Oh. I wouldn’t make my jokes any racier than the one above.

What advice would you give to someone who feels they need to be “funnier?”

Thanks much to all the wonderful people who attended my presentations in Minneapolis, Raleigh, and London, Ontario this past week. It was an exhausting, but also energizing few days. Your kindness and hospitality were much appreciated.

A few weeks at home now until heading to the ICE conference in Indianapolis the end of January. Looking forward to spending some quality time doing E-rate 470s in the district.


Open letter to Steven Jobs, Apple Computer

Dear Mr. Jobs,

I recently dropped my 4-month-old Apple PowerBook G4 while going through airport security. The case was dented and the DELETE key broke off.

I visited an Apple retail store this evening and one of your "geniuses” fixed it. ("Genius" not being sarcastic at all in this case.) But funny thing, they swore me to secrecy about doing so. So the store location and employee will remain unnamed.

Apple policy, I was told, is to not reshape a dinged metal case or replace a single key. They were supposed to make be buy a new case  and an entirely new keyboard. Instead, I have a straightened case (unnoticeable) and a slightly mismatched, but fully functioning delete key –  done at no charge.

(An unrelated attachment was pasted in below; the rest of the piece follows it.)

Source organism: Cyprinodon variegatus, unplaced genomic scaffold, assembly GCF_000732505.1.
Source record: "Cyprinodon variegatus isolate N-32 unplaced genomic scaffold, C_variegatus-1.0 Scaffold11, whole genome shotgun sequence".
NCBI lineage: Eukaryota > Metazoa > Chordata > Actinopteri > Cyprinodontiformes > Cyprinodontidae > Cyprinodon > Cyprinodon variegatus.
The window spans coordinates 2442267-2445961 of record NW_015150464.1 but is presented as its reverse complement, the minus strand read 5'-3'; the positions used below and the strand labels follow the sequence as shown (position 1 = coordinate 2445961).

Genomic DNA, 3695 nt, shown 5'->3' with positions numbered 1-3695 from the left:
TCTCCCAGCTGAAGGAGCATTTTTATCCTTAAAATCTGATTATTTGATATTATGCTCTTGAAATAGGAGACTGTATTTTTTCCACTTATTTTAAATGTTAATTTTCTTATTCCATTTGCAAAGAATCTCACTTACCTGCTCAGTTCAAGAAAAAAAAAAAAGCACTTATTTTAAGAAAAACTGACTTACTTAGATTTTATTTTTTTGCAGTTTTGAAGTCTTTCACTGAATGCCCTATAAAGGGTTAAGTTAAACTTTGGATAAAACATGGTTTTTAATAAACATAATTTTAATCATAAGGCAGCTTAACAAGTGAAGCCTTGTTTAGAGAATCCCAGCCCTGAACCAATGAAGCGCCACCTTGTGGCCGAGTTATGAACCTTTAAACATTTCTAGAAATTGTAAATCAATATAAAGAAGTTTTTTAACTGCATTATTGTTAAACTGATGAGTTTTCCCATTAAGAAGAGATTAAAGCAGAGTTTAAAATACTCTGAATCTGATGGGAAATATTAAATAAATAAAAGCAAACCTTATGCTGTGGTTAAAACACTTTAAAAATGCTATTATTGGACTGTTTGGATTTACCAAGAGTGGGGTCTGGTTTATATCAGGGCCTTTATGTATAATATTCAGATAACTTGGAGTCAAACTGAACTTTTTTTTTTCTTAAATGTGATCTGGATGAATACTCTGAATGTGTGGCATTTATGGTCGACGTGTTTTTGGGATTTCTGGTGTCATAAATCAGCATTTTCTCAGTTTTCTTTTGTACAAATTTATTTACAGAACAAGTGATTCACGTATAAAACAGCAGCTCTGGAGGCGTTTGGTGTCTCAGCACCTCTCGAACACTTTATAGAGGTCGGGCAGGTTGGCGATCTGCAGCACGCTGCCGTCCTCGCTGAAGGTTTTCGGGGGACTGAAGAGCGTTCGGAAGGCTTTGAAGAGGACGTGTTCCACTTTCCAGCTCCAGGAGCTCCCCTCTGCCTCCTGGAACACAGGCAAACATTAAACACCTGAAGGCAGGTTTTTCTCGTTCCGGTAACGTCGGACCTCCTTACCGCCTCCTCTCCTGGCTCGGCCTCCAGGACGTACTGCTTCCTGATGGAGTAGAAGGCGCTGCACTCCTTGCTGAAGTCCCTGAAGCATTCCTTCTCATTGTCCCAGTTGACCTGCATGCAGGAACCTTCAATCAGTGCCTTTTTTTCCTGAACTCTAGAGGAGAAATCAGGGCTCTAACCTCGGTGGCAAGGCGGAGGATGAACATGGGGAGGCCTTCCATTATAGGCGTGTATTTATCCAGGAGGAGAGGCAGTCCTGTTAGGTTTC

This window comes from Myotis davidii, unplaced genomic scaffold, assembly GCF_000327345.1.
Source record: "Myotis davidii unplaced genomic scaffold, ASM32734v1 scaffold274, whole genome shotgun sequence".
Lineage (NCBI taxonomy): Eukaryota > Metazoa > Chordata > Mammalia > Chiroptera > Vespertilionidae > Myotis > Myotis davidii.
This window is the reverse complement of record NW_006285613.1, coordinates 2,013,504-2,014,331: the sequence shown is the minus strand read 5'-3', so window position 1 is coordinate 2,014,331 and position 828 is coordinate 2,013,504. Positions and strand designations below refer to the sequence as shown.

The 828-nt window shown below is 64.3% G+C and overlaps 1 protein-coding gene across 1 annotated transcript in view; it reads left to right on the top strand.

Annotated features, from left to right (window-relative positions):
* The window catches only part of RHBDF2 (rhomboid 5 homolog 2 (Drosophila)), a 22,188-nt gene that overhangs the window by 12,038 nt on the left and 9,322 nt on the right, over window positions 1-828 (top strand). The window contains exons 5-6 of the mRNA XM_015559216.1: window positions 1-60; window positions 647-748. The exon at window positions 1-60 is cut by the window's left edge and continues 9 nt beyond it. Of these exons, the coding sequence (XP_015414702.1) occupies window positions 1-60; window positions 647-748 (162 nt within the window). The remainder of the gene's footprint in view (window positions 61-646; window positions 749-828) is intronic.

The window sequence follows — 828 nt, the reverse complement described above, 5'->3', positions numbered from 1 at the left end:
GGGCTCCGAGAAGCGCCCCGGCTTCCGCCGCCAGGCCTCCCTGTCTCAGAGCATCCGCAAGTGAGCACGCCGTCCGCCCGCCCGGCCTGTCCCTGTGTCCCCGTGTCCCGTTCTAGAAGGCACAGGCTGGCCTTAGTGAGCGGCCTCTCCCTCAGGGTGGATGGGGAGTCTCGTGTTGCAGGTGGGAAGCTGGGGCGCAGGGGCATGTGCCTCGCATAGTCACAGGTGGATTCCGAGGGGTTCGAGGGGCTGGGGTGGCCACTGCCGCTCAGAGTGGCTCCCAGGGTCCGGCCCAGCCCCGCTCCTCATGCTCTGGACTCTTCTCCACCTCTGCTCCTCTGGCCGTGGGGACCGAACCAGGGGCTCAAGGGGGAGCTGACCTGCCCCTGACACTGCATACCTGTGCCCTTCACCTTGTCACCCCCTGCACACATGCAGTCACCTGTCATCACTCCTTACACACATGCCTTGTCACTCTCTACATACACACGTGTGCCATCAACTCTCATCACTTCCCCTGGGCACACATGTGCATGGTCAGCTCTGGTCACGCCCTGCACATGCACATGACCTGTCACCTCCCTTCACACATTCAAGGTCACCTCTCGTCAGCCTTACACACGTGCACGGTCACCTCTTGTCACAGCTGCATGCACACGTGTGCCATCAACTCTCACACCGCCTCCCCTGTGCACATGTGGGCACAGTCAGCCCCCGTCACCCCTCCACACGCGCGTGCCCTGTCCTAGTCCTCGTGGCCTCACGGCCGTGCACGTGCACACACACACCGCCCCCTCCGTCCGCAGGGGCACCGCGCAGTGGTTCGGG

It was the Greeks, if I remember correctly, who believed that gods often wandered the earth in mortal disguise. By being either kind or cruel to a stranger, one might possibly please or offend a deity. You just never knew. Well, I am certainly no god (as my lovely wife will readily attest), but what your technicians this evening could not know is that my signature goes on over $500,000 worth of purchase orders for computer equipment and services each year (much of it to Apple). I do about two dozen presentations at computer and library events a year and in them make no secret that I like Apple computers. I recommend Apple products to friends, relatives and parents. I am probably the sort of person Apple wants to please and doesn't want to offend.